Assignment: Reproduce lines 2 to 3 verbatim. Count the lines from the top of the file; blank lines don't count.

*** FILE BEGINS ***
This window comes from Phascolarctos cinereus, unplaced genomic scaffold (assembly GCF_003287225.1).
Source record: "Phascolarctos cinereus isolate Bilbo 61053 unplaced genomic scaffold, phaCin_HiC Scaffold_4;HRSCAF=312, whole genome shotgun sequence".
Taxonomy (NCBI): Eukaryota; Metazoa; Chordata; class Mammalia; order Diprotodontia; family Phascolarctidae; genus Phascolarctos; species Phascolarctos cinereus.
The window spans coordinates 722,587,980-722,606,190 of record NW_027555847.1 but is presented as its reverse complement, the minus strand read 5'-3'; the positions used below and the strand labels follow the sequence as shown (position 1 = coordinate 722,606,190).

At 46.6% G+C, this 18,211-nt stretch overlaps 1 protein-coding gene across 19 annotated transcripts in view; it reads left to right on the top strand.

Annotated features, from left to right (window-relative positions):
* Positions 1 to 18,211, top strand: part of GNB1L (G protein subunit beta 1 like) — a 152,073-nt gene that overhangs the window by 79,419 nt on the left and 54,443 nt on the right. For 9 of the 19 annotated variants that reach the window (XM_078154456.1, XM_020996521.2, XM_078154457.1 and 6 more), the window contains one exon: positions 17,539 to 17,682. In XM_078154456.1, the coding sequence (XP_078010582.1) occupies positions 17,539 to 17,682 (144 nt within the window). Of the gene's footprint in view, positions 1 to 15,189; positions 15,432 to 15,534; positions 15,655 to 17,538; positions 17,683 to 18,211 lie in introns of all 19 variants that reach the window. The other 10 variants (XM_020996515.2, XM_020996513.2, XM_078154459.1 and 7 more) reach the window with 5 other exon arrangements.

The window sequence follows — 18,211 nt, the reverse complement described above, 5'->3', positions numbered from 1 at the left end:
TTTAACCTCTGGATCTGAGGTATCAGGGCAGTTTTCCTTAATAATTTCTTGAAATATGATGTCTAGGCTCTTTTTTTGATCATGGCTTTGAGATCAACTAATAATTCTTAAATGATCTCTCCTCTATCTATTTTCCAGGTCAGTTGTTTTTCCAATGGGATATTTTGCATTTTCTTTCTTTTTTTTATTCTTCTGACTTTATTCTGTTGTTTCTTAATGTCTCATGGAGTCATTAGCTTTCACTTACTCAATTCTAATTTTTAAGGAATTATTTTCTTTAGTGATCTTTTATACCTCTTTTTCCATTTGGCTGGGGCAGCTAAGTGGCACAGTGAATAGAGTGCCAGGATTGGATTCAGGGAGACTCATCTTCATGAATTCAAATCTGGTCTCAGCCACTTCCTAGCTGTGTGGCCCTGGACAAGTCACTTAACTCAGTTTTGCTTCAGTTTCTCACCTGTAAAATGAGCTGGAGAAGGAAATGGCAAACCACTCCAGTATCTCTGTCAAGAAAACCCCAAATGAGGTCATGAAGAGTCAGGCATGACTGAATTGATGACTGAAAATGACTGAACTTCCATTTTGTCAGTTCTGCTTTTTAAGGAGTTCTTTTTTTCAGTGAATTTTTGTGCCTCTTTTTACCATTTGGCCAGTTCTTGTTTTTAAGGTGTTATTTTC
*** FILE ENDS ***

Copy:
Source record: "Phascolarctos cinereus isolate Bilbo 61053 unplaced genomic scaffold, phaCin_HiC Scaffold_4;HRSCAF=312, whole genome shotgun sequence".
Taxonomy (NCBI): Eukaryota; Metazoa; Chordata; class Mammalia; order Diprotodontia; family Phascolarctidae; genus Phascolarctos; species Phascolarctos cinereus.